If a committee member’s institution was a nominee, that committee member sat out of the scoring and was not included in the average final score.
There were a few nominations we felt fit better in different categories than what they were originally nominated in, so we moved them. If you see that one of your nominations that was moved and want to know our reasons, please ask us!
We welcome you all to provide us with feedback, comments, and minor J complaints on every aspect of the awards, as we are always striving to make this process as easy as possible for everyone.
Thank you all again for your patience and understanding. We hope this little presentation is a bright spot in this uncertain time. Your TAMFam is here for you, we’re all in this together, and we will make it through to the other side! We hope to see you in Kingsport in 2021!
Past Presidents Award
PAST PRESIDENTS AWARD
During the judging process, the committee made notes about nominations we felt were outstanding for various reasons, including creativity, impact and reach, mission related, and resources used. And as you will see, not all of our choices were from Class 5 or Class 6 museums. After all entries were judged, the committee looked at those nominations and their overall average score. We then presented our top choices to our past presidents – Dan Pomeroy, Bill Hickerson, Myers Brown, Adam Alfrey and Ken Mayes – who were then given the task to determine which one would be the recipient of this year’s Past Presidents Award. Because there were so many outstanding award nominations this year, the committee had a difficult time narrowing it down. All of these contenders presented unique and inspiring exhibits and programs, again showing inclusiveness, diversity and pushing boundaries. They were all moving and exceptional, and most of them presented something definitely outside of the typical museum box. They all should be very, very proud. I present to you the 6 contenders, in alphabetical order:
· Davies Manor Plantation, Memphis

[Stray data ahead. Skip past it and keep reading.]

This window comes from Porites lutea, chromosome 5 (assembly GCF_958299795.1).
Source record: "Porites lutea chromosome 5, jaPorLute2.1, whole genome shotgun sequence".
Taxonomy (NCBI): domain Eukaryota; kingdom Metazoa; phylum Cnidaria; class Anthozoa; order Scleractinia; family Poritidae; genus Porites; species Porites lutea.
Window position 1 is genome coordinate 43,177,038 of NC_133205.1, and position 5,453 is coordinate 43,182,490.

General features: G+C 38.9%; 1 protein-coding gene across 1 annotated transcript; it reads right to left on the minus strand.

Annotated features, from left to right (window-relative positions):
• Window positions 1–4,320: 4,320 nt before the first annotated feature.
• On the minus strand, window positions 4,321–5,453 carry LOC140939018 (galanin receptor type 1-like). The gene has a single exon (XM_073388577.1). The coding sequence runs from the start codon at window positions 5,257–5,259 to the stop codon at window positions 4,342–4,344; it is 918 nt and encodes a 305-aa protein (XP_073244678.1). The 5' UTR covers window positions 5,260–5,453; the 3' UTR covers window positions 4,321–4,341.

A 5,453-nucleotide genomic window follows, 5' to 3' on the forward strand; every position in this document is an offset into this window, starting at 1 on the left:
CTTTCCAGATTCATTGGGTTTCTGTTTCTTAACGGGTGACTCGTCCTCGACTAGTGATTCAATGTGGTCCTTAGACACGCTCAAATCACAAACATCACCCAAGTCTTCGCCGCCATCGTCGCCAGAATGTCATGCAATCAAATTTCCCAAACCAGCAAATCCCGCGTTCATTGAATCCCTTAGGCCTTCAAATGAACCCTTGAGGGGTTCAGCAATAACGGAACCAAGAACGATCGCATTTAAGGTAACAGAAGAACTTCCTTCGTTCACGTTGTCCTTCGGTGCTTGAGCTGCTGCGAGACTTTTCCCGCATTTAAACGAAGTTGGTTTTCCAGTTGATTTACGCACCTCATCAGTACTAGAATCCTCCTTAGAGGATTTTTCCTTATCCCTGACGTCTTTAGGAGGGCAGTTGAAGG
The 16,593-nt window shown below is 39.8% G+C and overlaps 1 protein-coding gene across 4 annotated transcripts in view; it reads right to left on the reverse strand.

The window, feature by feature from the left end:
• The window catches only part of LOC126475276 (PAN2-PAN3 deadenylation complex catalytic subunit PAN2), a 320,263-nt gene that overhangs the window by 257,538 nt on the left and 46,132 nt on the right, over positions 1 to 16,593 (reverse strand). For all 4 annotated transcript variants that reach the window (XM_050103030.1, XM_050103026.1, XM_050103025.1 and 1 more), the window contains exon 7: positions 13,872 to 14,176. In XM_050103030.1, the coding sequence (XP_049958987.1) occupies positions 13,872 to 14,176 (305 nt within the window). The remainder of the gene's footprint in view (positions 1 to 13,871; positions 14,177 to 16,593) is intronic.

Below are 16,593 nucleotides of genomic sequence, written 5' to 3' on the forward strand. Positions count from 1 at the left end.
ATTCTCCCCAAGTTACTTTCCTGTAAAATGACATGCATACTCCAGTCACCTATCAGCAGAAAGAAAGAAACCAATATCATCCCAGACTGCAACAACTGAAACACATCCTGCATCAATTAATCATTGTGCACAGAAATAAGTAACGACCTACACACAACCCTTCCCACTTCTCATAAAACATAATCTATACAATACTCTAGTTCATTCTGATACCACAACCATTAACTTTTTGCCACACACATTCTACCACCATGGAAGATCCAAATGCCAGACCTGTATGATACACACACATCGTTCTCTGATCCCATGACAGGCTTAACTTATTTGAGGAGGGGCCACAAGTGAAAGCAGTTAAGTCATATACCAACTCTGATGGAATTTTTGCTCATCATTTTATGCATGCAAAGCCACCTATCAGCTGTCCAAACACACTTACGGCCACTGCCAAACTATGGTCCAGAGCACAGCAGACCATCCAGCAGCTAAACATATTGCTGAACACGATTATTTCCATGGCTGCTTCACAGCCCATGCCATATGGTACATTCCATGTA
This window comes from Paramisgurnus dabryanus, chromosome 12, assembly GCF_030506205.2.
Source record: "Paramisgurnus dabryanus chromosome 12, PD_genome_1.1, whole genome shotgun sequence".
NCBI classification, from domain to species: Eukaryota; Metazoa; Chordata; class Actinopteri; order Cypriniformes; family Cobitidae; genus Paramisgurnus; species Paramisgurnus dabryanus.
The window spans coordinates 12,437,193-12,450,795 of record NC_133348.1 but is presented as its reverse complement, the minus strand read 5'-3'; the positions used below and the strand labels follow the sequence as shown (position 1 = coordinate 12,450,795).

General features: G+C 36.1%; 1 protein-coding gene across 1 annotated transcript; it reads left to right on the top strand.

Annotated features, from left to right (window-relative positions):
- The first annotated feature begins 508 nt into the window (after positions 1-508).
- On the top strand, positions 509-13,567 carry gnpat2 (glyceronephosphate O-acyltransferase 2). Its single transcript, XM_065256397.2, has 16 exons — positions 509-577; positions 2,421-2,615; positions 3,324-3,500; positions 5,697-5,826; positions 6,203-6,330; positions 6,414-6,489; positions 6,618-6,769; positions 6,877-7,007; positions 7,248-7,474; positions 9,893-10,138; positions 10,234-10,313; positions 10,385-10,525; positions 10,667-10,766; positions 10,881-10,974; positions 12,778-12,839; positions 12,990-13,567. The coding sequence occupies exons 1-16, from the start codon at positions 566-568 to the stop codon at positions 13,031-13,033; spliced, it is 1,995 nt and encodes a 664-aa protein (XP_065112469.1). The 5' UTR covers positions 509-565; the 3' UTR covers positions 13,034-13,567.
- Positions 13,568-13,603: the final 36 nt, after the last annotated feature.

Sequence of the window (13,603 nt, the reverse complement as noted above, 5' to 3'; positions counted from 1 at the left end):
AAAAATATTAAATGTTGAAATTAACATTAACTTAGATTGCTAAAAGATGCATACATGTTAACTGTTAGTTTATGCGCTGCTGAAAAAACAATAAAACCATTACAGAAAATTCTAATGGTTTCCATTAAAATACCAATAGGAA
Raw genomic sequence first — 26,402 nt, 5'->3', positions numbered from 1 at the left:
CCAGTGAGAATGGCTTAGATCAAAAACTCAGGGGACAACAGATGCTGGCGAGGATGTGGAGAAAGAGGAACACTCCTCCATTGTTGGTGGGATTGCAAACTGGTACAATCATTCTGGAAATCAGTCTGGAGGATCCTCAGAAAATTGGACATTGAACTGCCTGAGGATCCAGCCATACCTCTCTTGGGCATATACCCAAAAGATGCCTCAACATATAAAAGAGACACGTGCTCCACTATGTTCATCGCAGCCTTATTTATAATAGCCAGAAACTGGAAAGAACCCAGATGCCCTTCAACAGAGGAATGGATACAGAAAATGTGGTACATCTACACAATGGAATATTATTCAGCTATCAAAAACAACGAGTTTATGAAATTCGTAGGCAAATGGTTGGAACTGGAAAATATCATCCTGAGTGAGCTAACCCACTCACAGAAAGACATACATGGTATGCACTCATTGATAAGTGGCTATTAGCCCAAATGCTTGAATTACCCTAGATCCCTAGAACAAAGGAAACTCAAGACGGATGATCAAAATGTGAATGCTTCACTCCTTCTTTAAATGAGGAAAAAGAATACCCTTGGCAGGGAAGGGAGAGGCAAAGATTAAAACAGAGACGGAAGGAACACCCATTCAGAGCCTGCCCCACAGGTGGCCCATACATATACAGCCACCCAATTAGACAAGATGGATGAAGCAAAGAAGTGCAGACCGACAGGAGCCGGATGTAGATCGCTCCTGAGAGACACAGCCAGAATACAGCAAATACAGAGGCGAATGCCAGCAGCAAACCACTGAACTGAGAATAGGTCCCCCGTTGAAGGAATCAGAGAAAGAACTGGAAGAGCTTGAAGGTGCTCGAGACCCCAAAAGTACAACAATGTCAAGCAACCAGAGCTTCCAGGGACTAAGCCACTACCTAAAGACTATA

o Permanent Exhibit - Omitted in Mass: Rediscovering Lost Narratives of Enslavement, Migration and Memory Through the Davies Family’s Papers
· East Tennessee Historical Society, Knoxville
o Educational Programming – East Tennessee’s Place in History Artifact Cards
· Heritage Alliance, Jonesborough
o Special Event – Voices of the Chester
· Hunter Museum of American Art, Chattanooga
o Temporary Exhibit – Noel Anderson: Blak Origin Movement
· Pink Palace Museum, Memphis
o Temporary Exhibit – Making Memphis: 200 Years of Community
o Traveling Exhibit – Memphis’ Bicentennial Goes to Poland!
Due to the fact that the East TN Historical Society had a nomination in consideration for the Past President’s recognition, Adam Alfrey, curator at ETHS, chose to sit out of the decision process. Ken Mayes also saw a conflict of interest with one of the nominees so also sat out of the decision process. So this year’s winner was chosen by Dan, Myers and Bill. And that winner is…..
Davies Manor Plantation!
Some comments from the presidents:
“As in the past, it is a very difficult challenge to pick one, since the categories are so different, as are the institutions, e.g., ranging from the Pink Palace to Davies Manor. Which is something of a long-winded way of saying, they are all exemplary, and I can see why each of them was forwarded to us. Each of them exhibit amazing creativity and imagination, in addition to hard and diligent work, in successful efforts to engage new audiences in new ways. They are all worthy of commendation.”